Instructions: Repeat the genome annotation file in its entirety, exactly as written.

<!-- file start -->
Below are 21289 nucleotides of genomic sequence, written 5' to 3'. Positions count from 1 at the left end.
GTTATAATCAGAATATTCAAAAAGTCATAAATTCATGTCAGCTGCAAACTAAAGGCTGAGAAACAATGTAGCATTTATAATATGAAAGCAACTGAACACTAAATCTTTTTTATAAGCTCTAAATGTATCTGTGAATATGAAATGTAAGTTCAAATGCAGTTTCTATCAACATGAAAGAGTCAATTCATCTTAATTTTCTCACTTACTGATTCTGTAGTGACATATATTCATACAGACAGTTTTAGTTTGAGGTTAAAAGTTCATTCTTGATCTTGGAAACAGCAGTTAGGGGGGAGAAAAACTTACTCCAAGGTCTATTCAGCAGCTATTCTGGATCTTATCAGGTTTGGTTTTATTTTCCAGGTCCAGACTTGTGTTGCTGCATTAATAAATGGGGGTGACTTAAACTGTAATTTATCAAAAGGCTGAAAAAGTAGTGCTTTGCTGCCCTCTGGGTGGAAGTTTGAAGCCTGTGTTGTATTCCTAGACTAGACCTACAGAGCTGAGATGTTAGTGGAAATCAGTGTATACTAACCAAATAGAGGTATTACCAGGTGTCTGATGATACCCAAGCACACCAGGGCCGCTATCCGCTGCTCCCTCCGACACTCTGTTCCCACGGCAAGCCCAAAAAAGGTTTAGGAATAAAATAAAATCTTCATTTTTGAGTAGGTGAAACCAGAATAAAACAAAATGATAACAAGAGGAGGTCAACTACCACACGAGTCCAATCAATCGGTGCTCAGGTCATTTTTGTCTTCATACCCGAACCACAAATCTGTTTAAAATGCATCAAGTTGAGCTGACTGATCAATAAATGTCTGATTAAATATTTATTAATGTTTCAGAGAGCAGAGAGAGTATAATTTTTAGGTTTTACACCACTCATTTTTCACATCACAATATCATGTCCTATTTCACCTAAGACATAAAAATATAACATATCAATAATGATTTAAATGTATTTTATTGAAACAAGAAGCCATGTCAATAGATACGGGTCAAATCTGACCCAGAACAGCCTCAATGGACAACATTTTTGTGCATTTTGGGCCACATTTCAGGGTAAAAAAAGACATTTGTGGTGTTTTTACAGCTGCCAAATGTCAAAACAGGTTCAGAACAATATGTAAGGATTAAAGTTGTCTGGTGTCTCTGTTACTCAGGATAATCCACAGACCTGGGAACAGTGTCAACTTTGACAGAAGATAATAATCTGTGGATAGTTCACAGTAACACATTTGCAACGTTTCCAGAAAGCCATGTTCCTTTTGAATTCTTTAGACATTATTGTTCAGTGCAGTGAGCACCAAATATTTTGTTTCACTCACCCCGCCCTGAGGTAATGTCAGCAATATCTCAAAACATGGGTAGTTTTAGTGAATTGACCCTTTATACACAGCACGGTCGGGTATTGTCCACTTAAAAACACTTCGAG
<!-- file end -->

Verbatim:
Below are 21289 nucleotides of genomic sequence, written 5' to 3'. Positions count from 1 at the left end.
GTTATAATCAGAATATTCAAAAAGTCATAAATTCATGTCAGCTGCAAACTAAAGGCTGAGAAACAATGTAGCATTTATAATATGAAAGCAACTGAACACTAAATCTTTTTTATAAGCTCTAAATGTATCTGTGAATATGAAATGTAAGTTCAAATGCAGTTTCTATCAACATGAAAGAGTCAATTCATCTTAATTTTCTCACTTACTGATTCTGTAGTGACATATATTCATACAGACAGTTTTAGTTTGAGGTTAAAAGTTCATTCTTGATCTTGGAAACAGCAGTTAGGGGGGAGAAAAACTTACTCCAAGGTCTATTCAGCAGCTATTCTGGATCTTATCAGGTTTGGTTTTATTTTCCAGGTCCAGACTTGTGTTGCTGCATTAATAAATGGGGGTGACTTAAACTGTAATTTATCAAAAGGCTGAAAAAGTAGTGCTTTGCTGCCCTCTGGGTGGAAGTTTGAAGCCTGTGTTGTATTCCTAGACTAGACCTACAGAGCTGAGATGTTAGTGGAAATCAGTGTATACTAACCAAATAGAGGTATTACCAGGTGTCTGATGATACCCAAGCACACCAGGGCCGCTATCCGCTGCTCCCTCCGACACTCTGTTCCCACGGCAAGCCCAAAAAAGGTTTAGGAATAAAATAAAATCTTCATTTTTGAGTAGGTGAAACCAGAATAAAACAAAATGATAACAAGAGGAGGTCAACTACCACACGAGTCCAATCAATCGGTGCTCAGGTCATTTTTGTCTTCATACCCGAACCACAAATCTGTTTAAAATGCATCAAGTTGAGCTGACTGATCAATAAATGTCTGATTAAATATTTATTAATGTTTCAGAGAGCAGAGAGAGTATAATTTTTAGGTTTTACACCACTCATTTTTCACATCACAATATCATGTCCTATTTCACCTAAGACATAAAAATATAACATATCAATAATGATTTAAATGTATTTTATTGAAACAAGAAGCCATGTCAATAGATACGGGTCAAATCTGACCCAGAACAGCCTCAATGGACAACATTTTTGTGCATTTTGGGCCACATTTCAGGGTAAAAAAAGACATTTGTGGTGTTTTTACAGCTGCCAAATGTCAAAACAGGTTCAGAACAATATGTAAGGATTAAAGTTGTCTGGTGTCTCTGTTACTCAGGATAATCCACAGACCTGGGAACAGTGTCAACTTTGACAGAAGATAATAATCTGTGGATAGTTCACAGTAACACATTTGCAACGTTTCCAGAAAGCCATGTTCCTTTTGAATTCTTTAGACATTATTGTTCAGTGCAGTGAGCACCAAATATTTTGTTTCACTCACCCCGCCCTGAGGTAATGTCAGCAATATCTCAAAACATGGGTAGTTTTAGTGAATTGACCCTTTATACACAGCACGGTCGGGTATTGTCCACTTAAAAACACTTCGAG